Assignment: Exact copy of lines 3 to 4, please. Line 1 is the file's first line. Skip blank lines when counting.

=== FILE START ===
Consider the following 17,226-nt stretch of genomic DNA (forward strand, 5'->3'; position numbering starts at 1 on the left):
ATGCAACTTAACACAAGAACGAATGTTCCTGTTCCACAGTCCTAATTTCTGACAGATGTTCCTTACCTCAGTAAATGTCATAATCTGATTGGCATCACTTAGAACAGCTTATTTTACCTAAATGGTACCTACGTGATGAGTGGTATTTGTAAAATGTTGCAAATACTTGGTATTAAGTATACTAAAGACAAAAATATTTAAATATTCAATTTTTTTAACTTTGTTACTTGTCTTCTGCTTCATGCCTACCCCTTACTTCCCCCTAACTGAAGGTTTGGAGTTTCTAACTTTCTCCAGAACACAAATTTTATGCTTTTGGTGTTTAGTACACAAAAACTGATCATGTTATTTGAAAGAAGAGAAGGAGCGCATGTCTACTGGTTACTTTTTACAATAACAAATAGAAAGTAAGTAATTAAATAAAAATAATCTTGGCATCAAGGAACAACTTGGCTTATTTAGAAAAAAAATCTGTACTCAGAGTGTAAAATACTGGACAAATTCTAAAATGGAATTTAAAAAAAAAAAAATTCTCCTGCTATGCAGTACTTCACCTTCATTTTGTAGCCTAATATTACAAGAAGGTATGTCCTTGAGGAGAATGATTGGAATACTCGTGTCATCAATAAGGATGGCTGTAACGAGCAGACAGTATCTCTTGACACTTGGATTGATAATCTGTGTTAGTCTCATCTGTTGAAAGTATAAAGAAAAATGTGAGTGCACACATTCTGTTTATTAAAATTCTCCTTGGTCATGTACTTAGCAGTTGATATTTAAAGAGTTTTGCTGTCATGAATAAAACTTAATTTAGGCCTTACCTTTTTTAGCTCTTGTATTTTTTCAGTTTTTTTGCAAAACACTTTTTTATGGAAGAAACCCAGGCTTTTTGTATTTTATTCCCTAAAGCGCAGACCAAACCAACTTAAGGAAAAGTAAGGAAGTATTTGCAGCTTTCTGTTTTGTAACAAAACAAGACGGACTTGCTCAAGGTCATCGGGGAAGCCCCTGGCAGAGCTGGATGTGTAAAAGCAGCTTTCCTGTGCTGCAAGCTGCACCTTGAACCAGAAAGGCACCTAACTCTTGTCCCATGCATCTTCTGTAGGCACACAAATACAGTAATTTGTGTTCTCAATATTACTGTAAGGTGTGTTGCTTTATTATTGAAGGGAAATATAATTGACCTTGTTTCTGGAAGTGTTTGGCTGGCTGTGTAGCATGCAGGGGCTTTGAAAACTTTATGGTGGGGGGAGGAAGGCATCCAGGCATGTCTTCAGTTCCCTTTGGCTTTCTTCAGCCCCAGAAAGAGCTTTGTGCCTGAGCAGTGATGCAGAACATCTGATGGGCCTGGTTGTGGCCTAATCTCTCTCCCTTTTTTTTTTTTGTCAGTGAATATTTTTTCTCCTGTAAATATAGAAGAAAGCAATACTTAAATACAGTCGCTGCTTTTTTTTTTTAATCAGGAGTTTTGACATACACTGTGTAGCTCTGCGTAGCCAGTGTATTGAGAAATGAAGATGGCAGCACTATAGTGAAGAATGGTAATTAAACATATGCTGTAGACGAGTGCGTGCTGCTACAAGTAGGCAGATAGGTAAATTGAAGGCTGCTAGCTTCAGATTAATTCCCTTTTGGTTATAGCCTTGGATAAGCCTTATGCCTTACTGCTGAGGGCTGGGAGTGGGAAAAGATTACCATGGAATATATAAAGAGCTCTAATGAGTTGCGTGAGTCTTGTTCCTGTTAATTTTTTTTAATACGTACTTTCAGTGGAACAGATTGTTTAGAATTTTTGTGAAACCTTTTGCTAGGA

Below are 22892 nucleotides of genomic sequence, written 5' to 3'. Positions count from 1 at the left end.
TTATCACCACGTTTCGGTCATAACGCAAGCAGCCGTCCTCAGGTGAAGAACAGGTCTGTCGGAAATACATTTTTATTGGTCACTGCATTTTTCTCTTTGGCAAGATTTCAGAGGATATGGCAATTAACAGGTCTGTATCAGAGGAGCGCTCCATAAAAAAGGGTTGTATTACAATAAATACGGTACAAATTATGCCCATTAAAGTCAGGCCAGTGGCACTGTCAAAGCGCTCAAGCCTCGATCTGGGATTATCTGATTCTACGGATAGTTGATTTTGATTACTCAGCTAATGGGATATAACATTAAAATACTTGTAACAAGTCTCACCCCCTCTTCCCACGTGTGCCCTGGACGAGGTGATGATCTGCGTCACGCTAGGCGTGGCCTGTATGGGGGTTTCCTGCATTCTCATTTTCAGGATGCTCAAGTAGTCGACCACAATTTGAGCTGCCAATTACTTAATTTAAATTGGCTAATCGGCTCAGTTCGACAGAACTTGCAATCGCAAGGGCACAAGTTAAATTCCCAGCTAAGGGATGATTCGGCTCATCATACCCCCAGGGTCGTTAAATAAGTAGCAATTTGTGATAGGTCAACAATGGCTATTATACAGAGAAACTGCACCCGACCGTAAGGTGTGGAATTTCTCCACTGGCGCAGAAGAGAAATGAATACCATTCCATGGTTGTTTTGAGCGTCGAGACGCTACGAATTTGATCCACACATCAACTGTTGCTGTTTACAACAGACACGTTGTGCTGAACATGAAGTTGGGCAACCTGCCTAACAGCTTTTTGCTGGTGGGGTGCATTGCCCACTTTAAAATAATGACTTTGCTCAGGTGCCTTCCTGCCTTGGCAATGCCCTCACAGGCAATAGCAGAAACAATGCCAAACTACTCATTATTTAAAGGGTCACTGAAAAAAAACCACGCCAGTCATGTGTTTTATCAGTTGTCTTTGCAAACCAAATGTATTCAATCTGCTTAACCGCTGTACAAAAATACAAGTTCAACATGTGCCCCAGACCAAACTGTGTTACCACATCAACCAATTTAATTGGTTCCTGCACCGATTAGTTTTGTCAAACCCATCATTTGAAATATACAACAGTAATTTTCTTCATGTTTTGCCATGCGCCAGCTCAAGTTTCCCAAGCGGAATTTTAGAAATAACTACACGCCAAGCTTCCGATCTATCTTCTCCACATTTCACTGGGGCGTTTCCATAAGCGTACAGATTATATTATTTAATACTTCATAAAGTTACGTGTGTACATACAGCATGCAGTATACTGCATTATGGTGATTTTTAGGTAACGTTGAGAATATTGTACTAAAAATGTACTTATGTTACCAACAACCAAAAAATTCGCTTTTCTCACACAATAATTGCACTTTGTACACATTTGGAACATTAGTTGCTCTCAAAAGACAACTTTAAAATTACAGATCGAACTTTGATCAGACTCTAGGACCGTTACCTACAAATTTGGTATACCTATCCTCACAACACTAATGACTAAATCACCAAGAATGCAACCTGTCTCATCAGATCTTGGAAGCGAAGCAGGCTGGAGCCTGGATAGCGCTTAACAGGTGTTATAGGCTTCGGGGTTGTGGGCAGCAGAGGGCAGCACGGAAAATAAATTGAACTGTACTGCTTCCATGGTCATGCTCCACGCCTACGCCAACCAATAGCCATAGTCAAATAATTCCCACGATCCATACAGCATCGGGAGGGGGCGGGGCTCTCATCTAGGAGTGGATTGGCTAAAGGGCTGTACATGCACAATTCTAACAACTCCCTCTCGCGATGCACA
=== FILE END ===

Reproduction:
Below are 22892 nucleotides of genomic sequence, written 5' to 3'. Positions count from 1 at the left end.
TTATCACCACGTTTCGGTCATAACGCAAGCAGCCGTCCTCAGGTGAAGAACAGGTCTGTCGGAAATACATTTTTATTGGTCACTGCATTTTTCTCTTTGGCAAGATTTCAGAGGATATGGCAATTAACAGGTCTGTATCAGAGGAGCGCTCCATAAAAAAGGGTTGTATTACAATAAATACGGTACAAATTATGCCCATTAAAGTCAGGCCAGTGGCACTGTCAAAGCGCTCAAGCCTCGATCTGGGATTATCTGATTCTACGGATAGTTGATTTTGATTACTCAGCTAATGGGATATAACATTAAAATACTTGTAACAAGTCTCACCCCCTCTTCCCACGTGTGCCCTGGACGAGGTGATGATCTGCGTCACGCTAGGCGTGGCCTGTATGGGGGTTTCCTGCATTCTCATTTTCAGGATGCTCAAGTAGTCGACCACAATTTGAGCTGCCAATTACTTAATTTAAATTGGCTAATCGGCTCAGTTCGACAGAACTTGCAATCGCAAGGGCACAAGTTAAATTCCCAGCTAAGGGATGATTCGGCTCATCATACCCCCAGGGTCGTTAAATAAGTAGCAATTTGTGATAGGTCAACAATGGCTATTATACAGAGAAACTGCACCCGACCGTAAGGTGTGGAATTTCTCCACTGGCGCAGAAGAGAAATGAATACCATTCCATGGTTGTTTTGAGCGTCGAGACGCTACGAATTTGATCCACACATCAACTGTTGCTGTTTACAACAGACACGTTGTGCTGAACATGAAGTTGGGCAACCTGCCTAACAGCTTTTTGCTGGTGGGGTGCATTGCCCACTTTAAAATAATGACTTTGCTCAGGTGCCTTCCTGCCTTGGCAATGCCCTCACAGGCAATAGCAGAAACAATGCCAAACTACTCATTATTTAAAGGGTCACTGAAAAAAAACCACGCCAGTCATGTGTTTTATCAGTTGTCTTTGCAAACCAAATGTATTCAATCTGCTTAACCGCTGTACAAAAATACAAGTTCAACATGTGCCCCAGACCAAACTGTGTTACCACATCAACCAATTTAATTGGTTCCTGCACCGATTAGTTTTGTCAAACCCATCATTTGAAATATACAACAGTAATTTTCTTCATGTTTTGCCATGCGCCAGCTCAAGTTTCCCAAGCGGAATTTTAGAAATAACTACACGCCAAGCTTCCGATCTATCTTCTCCACATTTCACTGGGGCGTTTCCATAAGCGTACAGATTATATTATTTAATACTTCATAAAGTTACGTGTGTACATACAGCATGCAGTATACTGCATTATGGTGATTTTTAGGTAACGTTGAGAATATTGTACTAAAAATGTACTTATGTTACCAACAACCAAAAAATTCGCTTTTCTCACACAATAATTGCACTTTGTACACATTTGGAACATTAGTTGCTCTCAAAAGACAACTTTAAAATTACAGATCGAACTTTGATCAGACTCTAGGACCGTTACCTACAAATTTGGTATACCTATCCTCACAACACTAATGACTAAATCACCAAGAATGCAACCTGTCTCATCAGATCTTGGAAGCGAAGCAGGCTGGAGCCTGGATAGCGCTTAACAGGTGTTATAGGCTTCGGGGTTGTGGGCAGCAGAGGGCAGCACGGAAAATAAATTGAACTGTACTGCTTCCATGGTCATGCTCCACGCCTACGCCAACCAATAGCCATAGTCAAATAATTCCCACGATCCATACAGCATCGGGAGGGGGCGGGGCTCTCATCTAGGAGTGGATTGGCTAAAGGGCTGTACATGCACAATTCTAACAACTCCCTCTCGCGATGCACA